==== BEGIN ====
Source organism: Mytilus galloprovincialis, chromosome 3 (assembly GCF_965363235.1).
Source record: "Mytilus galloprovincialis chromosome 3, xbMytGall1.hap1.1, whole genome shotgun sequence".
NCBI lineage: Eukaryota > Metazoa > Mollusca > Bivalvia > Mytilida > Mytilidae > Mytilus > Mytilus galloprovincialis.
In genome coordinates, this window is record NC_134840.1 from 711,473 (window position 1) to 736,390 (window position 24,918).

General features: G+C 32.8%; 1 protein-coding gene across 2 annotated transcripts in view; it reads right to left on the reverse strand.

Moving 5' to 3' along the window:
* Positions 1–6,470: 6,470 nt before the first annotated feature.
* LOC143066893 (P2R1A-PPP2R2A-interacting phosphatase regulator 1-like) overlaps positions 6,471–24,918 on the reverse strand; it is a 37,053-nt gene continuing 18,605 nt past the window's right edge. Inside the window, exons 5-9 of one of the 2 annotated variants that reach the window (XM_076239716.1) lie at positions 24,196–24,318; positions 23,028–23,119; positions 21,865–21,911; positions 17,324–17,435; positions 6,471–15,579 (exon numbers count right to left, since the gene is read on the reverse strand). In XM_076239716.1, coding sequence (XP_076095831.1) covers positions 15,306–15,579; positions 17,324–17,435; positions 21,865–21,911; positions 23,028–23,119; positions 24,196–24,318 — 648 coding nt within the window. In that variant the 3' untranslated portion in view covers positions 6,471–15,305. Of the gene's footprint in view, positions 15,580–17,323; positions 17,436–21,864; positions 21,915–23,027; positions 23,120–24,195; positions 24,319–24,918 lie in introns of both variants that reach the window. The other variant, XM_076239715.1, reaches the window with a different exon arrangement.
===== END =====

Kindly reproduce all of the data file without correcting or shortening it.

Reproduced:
Source organism: Mytilus galloprovincialis, chromosome 3 (assembly GCF_965363235.1).
Source record: "Mytilus galloprovincialis chromosome 3, xbMytGall1.hap1.1, whole genome shotgun sequence".
NCBI lineage: Eukaryota > Metazoa > Mollusca > Bivalvia > Mytilida > Mytilidae > Mytilus > Mytilus galloprovincialis.
In genome coordinates, this window is record NC_134840.1 from 711,473 (window position 1) to 736,390 (window position 24,918).

General features: G+C 32.8%; 1 protein-coding gene across 2 annotated transcripts in view; it reads right to left on the reverse strand.

Moving 5' to 3' along the window:
* Positions 1–6,470: 6,470 nt before the first annotated feature.
* LOC143066893 (P2R1A-PPP2R2A-interacting phosphatase regulator 1-like) overlaps positions 6,471–24,918 on the reverse strand; it is a 37,053-nt gene continuing 18,605 nt past the window's right edge. Inside the window, exons 5-9 of one of the 2 annotated variants that reach the window (XM_076239716.1) lie at positions 24,196–24,318; positions 23,028–23,119; positions 21,865–21,911; positions 17,324–17,435; positions 6,471–15,579 (exon numbers count right to left, since the gene is read on the reverse strand). In XM_076239716.1, coding sequence (XP_076095831.1) covers positions 15,306–15,579; positions 17,324–17,435; positions 21,865–21,911; positions 23,028–23,119; positions 24,196–24,318 — 648 coding nt within the window. In that variant the 3' untranslated portion in view covers positions 6,471–15,305. Of the gene's footprint in view, positions 15,580–17,323; positions 17,436–21,864; positions 21,915–23,027; positions 23,120–24,195; positions 24,319–24,918 lie in introns of both variants that reach the window. The other variant, XM_076239715.1, reaches the window with a different exon arrangement.